Integrate √(5+4x-x^2)

I dont even know where to begin. Any ideas?

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- Oct 13th 2010, 08:31 PM #1

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- Oct 13th 2010, 08:37 PM #2

- Oct 13th 2010, 08:52 PM #3

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When you see something with $\displaystyle x^2$ as the largest power or in any case where you may complete the square e.g $\displaystyle x^4+2x^2+3=(x^2+1)^2+2 $. Then you want use a trig substitution. A trig substition involves a squared term and a constant. This is useful when the whole term is bracketed by a power which makes the normal integration complex.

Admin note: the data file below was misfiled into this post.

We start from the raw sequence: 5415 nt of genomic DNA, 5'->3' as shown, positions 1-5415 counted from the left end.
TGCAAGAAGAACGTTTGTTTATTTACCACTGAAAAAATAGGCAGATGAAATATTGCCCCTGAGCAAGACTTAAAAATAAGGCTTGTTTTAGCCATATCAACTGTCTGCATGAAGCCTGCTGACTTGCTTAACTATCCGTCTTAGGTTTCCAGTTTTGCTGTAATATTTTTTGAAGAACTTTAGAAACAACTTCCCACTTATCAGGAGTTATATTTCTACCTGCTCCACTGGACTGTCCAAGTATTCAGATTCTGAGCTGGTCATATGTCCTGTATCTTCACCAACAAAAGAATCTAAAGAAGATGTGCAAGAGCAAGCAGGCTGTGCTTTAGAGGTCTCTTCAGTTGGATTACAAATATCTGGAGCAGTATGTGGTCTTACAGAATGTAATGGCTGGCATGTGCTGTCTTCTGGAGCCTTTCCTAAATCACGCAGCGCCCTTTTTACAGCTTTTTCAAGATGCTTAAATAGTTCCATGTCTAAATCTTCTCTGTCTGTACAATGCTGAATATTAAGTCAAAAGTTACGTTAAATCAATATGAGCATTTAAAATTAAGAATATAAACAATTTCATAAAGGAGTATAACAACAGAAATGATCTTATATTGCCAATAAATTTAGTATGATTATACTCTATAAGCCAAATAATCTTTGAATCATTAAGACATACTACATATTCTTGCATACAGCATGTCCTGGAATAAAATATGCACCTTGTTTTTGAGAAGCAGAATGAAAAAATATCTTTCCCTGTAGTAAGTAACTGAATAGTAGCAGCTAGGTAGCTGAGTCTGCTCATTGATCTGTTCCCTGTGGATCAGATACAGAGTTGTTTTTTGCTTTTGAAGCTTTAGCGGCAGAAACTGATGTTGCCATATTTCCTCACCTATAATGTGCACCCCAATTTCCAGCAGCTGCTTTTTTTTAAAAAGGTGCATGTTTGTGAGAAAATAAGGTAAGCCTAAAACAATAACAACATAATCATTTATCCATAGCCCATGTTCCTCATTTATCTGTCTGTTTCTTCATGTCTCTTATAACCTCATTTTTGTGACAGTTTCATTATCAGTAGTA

For your question

$\displaystyle \int \sqrt{5+4x-x^2} = \int \sqrt{9-(x-2)^2}$

let $\displaystyle x-2=\frac{sinx}{3} $

And the rest is just a normal substitution

Also there are 3 different trig substitutions sin, tan and sec. see if you can tell when to use each one as each one of them have a specific time and place to be used.